Review: RORSCHACH #1
[Editor’s Note: This review may contain spoilers]
Writer: Tom King
Artist: Jorge Fornes
Colours: Dave Stewart
Letters: Clayton Cowles
Reviewed By: Derek McNeil
Rorschach #1: It’s been 35 years since Ozymandias dropped a giant interdimensional squid on New York City, killing thousands and destroying the public’s trust in heroes once and for all. And since that time, one figure in a fedora, mask, and trenchcoat has become a divisive cultural icon. So what does it mean when Rorschach reappears as an assassin trying to kill a candidate running against President Robert Redford? Who is the man behind the mask, and why is he acting this way? It’s up to one detective to uncover the true identity of this would-be killer—and it will take him into a web of conspiracies involving alien invasions, disgraced do-gooders, mystic visions, and yes, comic books.
Rorschach #1 is the first issue of Tom King’s latest 12 issue maxiseries for DC’s Black Label line. King has had great success with this format a number of times now: Sheriff of Babylon, Mister Miracle, the currently running Strange Adventures, and the upcoming Batman/Catwoman. So expectations are fairly high for this series.
However, Rorschach seems to be something of a strange title. For one thing, we’re not even sure if the title character is even in the book. Someone wearing a Rorschach costume is killed on the very first page, and the rest of the issue tells us the story of a detective trying to discover the true identity of this person and what they were trying to do.
Also, although Rorschach #1 follows the viewpoint of this detective, we are never given his name or any background information. He’s as much of a mystery as the dead man he’s investigating. I wonder between the two of them who we’ll learn more about before the series ends.
King has stated that he intends his story to have a 60s/70s noir feel. He definitely is succeeding in that regard. Although it’s explicitly stated that the story is set in 2020, the clothing, hairstyles, and technology all seem to fit that era. The nameless detective could have stepped right out of a 70s TV crime drama. The detective carries a pager and makes a call from a stationary landline phone (with a cord). And audio is played on a reel-to-reel player.
It seems that Doctor Manhattan’s advances to technology in some areas has stunted human advancement in other areas. Or has technology regressed in the years since the events of Watchmen?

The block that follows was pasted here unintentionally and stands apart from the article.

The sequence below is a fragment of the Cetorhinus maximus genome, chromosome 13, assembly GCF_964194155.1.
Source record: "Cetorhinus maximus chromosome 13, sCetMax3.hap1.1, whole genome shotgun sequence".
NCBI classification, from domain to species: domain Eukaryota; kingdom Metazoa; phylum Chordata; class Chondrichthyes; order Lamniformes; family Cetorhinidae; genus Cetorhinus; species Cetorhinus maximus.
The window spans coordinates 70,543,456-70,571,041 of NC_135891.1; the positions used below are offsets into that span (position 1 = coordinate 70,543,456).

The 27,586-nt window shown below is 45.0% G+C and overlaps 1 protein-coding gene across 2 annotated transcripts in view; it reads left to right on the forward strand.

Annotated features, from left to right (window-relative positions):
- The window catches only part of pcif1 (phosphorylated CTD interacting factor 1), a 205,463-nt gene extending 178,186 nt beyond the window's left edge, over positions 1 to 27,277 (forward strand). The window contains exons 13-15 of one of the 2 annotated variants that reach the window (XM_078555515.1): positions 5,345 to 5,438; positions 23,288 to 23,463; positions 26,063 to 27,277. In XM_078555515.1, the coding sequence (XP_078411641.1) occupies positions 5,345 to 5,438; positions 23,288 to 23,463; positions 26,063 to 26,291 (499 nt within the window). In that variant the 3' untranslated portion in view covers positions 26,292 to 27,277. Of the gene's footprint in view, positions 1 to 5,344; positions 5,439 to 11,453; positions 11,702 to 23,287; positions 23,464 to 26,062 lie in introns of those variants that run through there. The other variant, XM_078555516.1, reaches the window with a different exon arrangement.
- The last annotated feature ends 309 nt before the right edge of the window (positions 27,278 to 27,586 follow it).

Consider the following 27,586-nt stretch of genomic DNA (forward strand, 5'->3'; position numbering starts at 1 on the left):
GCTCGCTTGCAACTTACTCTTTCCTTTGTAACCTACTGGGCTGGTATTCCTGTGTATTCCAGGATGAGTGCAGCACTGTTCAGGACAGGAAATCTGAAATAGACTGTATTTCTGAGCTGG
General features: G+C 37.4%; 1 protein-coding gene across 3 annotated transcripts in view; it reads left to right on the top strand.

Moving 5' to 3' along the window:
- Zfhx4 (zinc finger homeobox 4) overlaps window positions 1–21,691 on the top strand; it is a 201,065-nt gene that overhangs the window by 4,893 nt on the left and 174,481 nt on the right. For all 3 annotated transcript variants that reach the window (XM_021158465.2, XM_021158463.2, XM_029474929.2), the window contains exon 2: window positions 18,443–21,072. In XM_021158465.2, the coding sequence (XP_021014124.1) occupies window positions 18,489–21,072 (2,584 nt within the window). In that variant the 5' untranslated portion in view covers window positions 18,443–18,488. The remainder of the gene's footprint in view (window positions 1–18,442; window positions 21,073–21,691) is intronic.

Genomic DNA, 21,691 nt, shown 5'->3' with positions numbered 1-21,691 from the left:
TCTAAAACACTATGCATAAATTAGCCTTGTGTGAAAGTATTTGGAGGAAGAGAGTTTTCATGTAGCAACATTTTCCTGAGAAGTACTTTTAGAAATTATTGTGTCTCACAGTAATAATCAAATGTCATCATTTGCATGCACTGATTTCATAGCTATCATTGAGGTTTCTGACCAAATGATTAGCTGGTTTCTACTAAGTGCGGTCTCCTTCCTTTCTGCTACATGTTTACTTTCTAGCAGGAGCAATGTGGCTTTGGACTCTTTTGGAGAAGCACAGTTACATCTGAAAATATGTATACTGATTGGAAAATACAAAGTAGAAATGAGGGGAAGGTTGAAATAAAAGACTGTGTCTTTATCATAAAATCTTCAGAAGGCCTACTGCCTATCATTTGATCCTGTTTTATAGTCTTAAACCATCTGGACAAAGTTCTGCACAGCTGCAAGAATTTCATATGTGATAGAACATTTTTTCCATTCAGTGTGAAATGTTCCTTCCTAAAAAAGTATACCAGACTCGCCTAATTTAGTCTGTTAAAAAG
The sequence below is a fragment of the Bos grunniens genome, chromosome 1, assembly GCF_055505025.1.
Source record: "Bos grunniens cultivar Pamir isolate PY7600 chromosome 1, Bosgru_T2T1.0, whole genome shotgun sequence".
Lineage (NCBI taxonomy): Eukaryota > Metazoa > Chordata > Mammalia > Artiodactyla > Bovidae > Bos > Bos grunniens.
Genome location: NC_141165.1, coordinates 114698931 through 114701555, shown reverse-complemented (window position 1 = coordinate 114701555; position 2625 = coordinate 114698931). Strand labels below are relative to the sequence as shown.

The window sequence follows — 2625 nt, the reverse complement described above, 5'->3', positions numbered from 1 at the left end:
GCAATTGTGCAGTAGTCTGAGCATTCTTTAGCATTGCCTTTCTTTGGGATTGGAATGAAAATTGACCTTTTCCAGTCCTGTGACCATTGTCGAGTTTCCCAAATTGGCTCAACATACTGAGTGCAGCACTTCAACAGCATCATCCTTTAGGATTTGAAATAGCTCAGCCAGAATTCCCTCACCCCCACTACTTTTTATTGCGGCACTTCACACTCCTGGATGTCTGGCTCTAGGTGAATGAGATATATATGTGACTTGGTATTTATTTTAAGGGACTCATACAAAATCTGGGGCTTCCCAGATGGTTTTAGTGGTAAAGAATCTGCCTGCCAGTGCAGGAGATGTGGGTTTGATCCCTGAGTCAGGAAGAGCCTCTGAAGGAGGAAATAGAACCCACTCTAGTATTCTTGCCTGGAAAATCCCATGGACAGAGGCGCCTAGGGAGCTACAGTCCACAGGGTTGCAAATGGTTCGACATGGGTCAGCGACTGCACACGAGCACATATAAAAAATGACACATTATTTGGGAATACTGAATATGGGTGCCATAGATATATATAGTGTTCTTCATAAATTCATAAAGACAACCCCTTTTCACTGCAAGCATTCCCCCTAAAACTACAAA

King has also stated that this series is not a direct sequel to Watchmen or Doomsday Clock. There are enough references to the Watchmen characters to establish that this is the same universe, but so far none of the original characters have put in an appearance – except possibly Rorschach himself.
But was this person really Rorschach? It seems impossible on the face of it. Doctor Manhattan disintegrated him at the end of Watchmen – or did he? Could he have actually have displaced him in time?
A likely identity is uncovered for this Rorschach, by the name of William Myerson. However, Myerson would have been significantly older than Walter Kovacs and seemed to be very unlike Kovacs in many other respects. It seems clear that this couldn’t be the real Rorschach.
But then why does his body have Walter Kovacs’ fingerprints? Something weird is going on here and I am definitely intrigued. After this first issue, I am hooked.
Jorge Fornes is proving to be the ideal choice of artist for this series. I get the sense that he is drawing inspiration from comics artists of the 80s, the era of the original Watchmen series. More than once, the art made me think of David Mazzucchelli’s work on Batman: Year One. And Dave Stewart’s colouring perfectly complements Fornes’ artwork. The colours beautifully evoke the mood of King’s story.
In most other stories, I might consider the lack of information about the central character to be a flaw. But I think King has made a bold choice hear. By keeping this detective so enigmatic, he is giving the reader more room to place themself in the role of this investigator. It’s almost as if King is putting the reader directly into the story.
Of course, I could be wrong and King might give us the detective’s full name and backstory in issue #2. But it certainly would be an interesting stylistic choice. I will have to see if this theory holds up as the story progresses.
Damn, I have to admit that this mystery has me intrigued. After reading Rorschach #1, I am prepared to follow Tom King down whatever rabbit hole he’s heading toward. This series promises to be a truly memorable story.